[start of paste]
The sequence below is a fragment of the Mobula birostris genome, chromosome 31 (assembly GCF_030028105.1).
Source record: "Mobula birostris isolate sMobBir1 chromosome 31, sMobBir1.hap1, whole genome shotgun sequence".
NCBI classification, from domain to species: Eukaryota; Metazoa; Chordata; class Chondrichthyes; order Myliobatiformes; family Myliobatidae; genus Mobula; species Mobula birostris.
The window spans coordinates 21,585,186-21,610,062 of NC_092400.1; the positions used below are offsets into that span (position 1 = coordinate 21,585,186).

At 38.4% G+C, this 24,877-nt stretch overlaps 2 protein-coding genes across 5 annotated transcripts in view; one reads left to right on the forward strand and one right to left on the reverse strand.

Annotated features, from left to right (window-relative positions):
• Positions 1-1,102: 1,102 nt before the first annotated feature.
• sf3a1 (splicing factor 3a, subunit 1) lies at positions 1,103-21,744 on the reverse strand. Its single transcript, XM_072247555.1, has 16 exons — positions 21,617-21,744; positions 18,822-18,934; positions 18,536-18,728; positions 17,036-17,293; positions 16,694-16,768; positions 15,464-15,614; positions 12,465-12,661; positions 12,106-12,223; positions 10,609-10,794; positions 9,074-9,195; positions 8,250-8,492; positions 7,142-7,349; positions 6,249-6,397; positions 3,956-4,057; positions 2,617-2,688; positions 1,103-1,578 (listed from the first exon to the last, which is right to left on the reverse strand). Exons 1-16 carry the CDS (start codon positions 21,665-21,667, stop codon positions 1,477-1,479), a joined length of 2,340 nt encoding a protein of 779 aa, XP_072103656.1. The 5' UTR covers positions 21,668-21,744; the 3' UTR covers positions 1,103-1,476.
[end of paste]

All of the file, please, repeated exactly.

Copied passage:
The sequence below is a fragment of the Mobula birostris genome, chromosome 31 (assembly GCF_030028105.1).
Source record: "Mobula birostris isolate sMobBir1 chromosome 31, sMobBir1.hap1, whole genome shotgun sequence".
NCBI classification, from domain to species: Eukaryota; Metazoa; Chordata; class Chondrichthyes; order Myliobatiformes; family Myliobatidae; genus Mobula; species Mobula birostris.
The window spans coordinates 21,585,186-21,610,062 of NC_092400.1; the positions used below are offsets into that span (position 1 = coordinate 21,585,186).

At 38.4% G+C, this 24,877-nt stretch overlaps 2 protein-coding genes across 5 annotated transcripts in view; one reads left to right on the forward strand and one right to left on the reverse strand.

Annotated features, from left to right (window-relative positions):
• Positions 1-1,102: 1,102 nt before the first annotated feature.
• sf3a1 (splicing factor 3a, subunit 1) lies at positions 1,103-21,744 on the reverse strand. Its single transcript, XM_072247555.1, has 16 exons — positions 21,617-21,744; positions 18,822-18,934; positions 18,536-18,728; positions 17,036-17,293; positions 16,694-16,768; positions 15,464-15,614; positions 12,465-12,661; positions 12,106-12,223; positions 10,609-10,794; positions 9,074-9,195; positions 8,250-8,492; positions 7,142-7,349; positions 6,249-6,397; positions 3,956-4,057; positions 2,617-2,688; positions 1,103-1,578 (listed from the first exon to the last, which is right to left on the reverse strand). Exons 1-16 carry the CDS (start codon positions 21,665-21,667, stop codon positions 1,477-1,479), a joined length of 2,340 nt encoding a protein of 779 aa, XP_072103656.1. The 5' UTR covers positions 21,668-21,744; the 3' UTR covers positions 1,103-1,476.